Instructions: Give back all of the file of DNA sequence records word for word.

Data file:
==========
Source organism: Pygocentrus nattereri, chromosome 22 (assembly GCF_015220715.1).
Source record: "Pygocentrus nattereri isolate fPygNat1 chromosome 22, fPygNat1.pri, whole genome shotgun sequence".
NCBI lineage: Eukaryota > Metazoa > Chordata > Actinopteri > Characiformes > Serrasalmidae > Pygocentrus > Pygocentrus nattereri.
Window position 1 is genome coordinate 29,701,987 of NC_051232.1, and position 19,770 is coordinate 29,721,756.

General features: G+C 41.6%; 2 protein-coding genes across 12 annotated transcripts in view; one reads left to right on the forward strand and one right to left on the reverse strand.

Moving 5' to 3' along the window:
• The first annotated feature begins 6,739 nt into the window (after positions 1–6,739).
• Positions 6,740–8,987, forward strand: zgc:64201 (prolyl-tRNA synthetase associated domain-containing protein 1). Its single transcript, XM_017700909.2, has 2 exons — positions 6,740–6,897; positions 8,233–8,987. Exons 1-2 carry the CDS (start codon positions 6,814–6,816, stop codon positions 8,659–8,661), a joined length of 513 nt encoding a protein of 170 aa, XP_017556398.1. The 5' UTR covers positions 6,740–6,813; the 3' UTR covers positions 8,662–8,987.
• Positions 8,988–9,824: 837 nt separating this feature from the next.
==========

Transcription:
Source organism: Pygocentrus nattereri, chromosome 22 (assembly GCF_015220715.1).
Source record: "Pygocentrus nattereri isolate fPygNat1 chromosome 22, fPygNat1.pri, whole genome shotgun sequence".
NCBI lineage: Eukaryota > Metazoa > Chordata > Actinopteri > Characiformes > Serrasalmidae > Pygocentrus > Pygocentrus nattereri.
Window position 1 is genome coordinate 29,701,987 of NC_051232.1, and position 19,770 is coordinate 29,721,756.

General features: G+C 41.6%; 2 protein-coding genes across 12 annotated transcripts in view; one reads left to right on the forward strand and one right to left on the reverse strand.

Moving 5' to 3' along the window:
• The first annotated feature begins 6,739 nt into the window (after positions 1–6,739).
• Positions 6,740–8,987, forward strand: zgc:64201 (prolyl-tRNA synthetase associated domain-containing protein 1). Its single transcript, XM_017700909.2, has 2 exons — positions 6,740–6,897; positions 8,233–8,987. Exons 1-2 carry the CDS (start codon positions 6,814–6,816, stop codon positions 8,659–8,661), a joined length of 513 nt encoding a protein of 170 aa, XP_017556398.1. The 5' UTR covers positions 6,740–6,813; the 3' UTR covers positions 8,662–8,987.
• Positions 8,988–9,824: 837 nt separating this feature from the next.